Israel starts clinical trial of plasma-derived Covid drug
August 28, 2020
Physicians at Hadassah University Medical Center in Jerusalem report promising early results of a clinical study in which they are treating Covid-19 patients with immunoglobulin derived from the plasma of recovered patients found to have high levels of antibodies.
The serum is prepared by Rehovot-based biopharmaceutical company Kamada.
Three patients have already received the serum and are doing well, according to Dr. Yaron Ilan, chief of internal medicine at Hadassah University Medical Center. "The first patient demonstrated a rapid clinical benefit and went home after previously being in moderate condition."
The other two also have been released from the hospital.
Ilan stressed that this experimental treatment, though very encouraging, is in an early phase.
Dr. Zeev Rotstein, director general of Hadassah Medical Center, called their recovery "almost a miracle."
Rotstein was among the initiators of the collection of plasma from recovered corona patients. He also revealed to the Jerusalem Post on August 12 that Hadassah will help test a Russian-developed vaccine for coronavirus.
For the past three months, Hadassah has been collecting plasma donations from recovered patients with the cooperation of ultra-Orthodox communal organizations.
Kamada said additional Israeli hospitals are taking part in this Phase 1/2 clinical trial of the anti-SARS-CoV-2 plasma-derived IgG.
"This open-label, single-arm multicenter study was approved by the Ministry of Health in Israel. The trial will assess the safety, pharmacokinetics and pharmacodynamics of the company's plasma-derived IgG product in hospitalized, non-ventilated Covid-19 patients with pneumonia," Kamada reported.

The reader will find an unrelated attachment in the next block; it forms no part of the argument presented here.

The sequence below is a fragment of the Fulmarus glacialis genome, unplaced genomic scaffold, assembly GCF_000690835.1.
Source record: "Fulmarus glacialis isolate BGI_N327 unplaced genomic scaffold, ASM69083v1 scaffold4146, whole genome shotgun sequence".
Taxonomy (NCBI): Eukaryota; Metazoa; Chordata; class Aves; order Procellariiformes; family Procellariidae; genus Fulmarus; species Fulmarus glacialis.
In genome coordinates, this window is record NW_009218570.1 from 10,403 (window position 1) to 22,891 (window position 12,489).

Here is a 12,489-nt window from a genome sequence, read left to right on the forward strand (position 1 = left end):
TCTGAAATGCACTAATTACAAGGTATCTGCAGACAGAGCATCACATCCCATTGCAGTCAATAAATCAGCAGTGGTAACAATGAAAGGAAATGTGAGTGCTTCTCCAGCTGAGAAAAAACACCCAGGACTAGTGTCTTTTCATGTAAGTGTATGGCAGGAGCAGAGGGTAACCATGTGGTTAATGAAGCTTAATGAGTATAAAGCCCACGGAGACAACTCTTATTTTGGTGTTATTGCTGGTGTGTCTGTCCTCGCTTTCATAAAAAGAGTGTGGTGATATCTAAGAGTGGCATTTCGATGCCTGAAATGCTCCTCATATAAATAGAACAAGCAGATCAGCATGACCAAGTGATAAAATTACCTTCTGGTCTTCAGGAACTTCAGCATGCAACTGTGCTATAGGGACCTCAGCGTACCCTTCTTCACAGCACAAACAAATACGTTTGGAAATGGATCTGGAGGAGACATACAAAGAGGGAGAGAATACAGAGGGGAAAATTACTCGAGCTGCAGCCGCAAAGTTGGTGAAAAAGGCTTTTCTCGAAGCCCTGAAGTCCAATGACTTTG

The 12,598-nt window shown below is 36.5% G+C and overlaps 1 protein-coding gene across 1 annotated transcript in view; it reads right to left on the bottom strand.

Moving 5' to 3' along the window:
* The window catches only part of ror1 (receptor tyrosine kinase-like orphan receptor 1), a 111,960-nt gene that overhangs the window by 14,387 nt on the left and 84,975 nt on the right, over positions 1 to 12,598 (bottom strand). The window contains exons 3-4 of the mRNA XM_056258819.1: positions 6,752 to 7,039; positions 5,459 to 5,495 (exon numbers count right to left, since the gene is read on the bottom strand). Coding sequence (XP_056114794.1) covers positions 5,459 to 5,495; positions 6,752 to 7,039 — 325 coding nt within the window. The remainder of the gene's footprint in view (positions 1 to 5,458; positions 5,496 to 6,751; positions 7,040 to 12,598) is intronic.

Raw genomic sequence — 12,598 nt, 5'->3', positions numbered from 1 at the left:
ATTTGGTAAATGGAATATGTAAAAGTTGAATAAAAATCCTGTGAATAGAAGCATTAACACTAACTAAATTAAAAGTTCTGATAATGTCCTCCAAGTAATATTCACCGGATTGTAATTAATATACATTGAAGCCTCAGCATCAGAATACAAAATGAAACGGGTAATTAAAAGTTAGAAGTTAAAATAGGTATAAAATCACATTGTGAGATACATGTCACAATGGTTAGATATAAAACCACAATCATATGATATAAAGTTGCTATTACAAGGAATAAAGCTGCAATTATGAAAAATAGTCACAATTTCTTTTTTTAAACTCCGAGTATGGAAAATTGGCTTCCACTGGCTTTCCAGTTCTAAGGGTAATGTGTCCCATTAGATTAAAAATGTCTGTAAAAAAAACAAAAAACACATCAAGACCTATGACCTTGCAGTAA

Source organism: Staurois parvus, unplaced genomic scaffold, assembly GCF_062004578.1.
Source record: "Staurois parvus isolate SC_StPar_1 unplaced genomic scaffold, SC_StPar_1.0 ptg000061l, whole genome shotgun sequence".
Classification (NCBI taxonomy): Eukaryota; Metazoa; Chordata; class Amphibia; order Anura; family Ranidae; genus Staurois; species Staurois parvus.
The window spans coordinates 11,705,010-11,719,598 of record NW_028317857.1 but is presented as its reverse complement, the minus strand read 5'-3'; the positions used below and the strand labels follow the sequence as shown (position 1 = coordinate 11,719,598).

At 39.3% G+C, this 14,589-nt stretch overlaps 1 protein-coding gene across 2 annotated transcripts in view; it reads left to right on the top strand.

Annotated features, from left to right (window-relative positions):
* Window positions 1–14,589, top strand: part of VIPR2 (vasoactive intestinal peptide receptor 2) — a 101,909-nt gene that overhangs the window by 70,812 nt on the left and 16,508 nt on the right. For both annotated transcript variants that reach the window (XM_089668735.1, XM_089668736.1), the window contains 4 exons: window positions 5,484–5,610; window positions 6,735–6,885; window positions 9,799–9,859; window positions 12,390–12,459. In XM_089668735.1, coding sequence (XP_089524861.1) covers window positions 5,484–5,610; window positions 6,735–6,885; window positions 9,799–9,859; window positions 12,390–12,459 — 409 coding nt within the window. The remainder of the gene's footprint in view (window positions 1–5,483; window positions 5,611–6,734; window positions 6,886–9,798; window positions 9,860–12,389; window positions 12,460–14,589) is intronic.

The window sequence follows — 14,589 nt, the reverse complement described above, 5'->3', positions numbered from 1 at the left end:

"A total of 12 eligible patients will be enrolled and receive Kamada's product at a single dose of 4g within 10 days of initial symptoms. Patients will be followed for 84 days. In parallel, Kamada intends to further explore the potential of its IgG product to prevent Covid-19 disease in healthy subjects at risk in a separate study."
This milestone is part of the global collaboration agreement established in April 2020 between Kamada and its partner Kedrion Biopharma for the development, manufacturing and distribution of a plasma-derived immunoglobulin product as a potential treatment for coronavirus disease.
Kamada and Kedrion intend to conduct a pre-investigational new drug (IND) meeting with the U.S. Food and Drug Administration soon in anticipation of obtaining FDA approval of the proposed clinical development program. Meanwhile, Kedrion will collect Covid-19 convalescent plasma from recovered American patients.
"We are encouraged by the results of the product neutralization activity and we believe our product has the potential to be an effective treatment for hospitalized, non-ventilated COVID-19 patients with pneumonia, and look forward to the results from this trial," said Amir London, Kamada's CEO.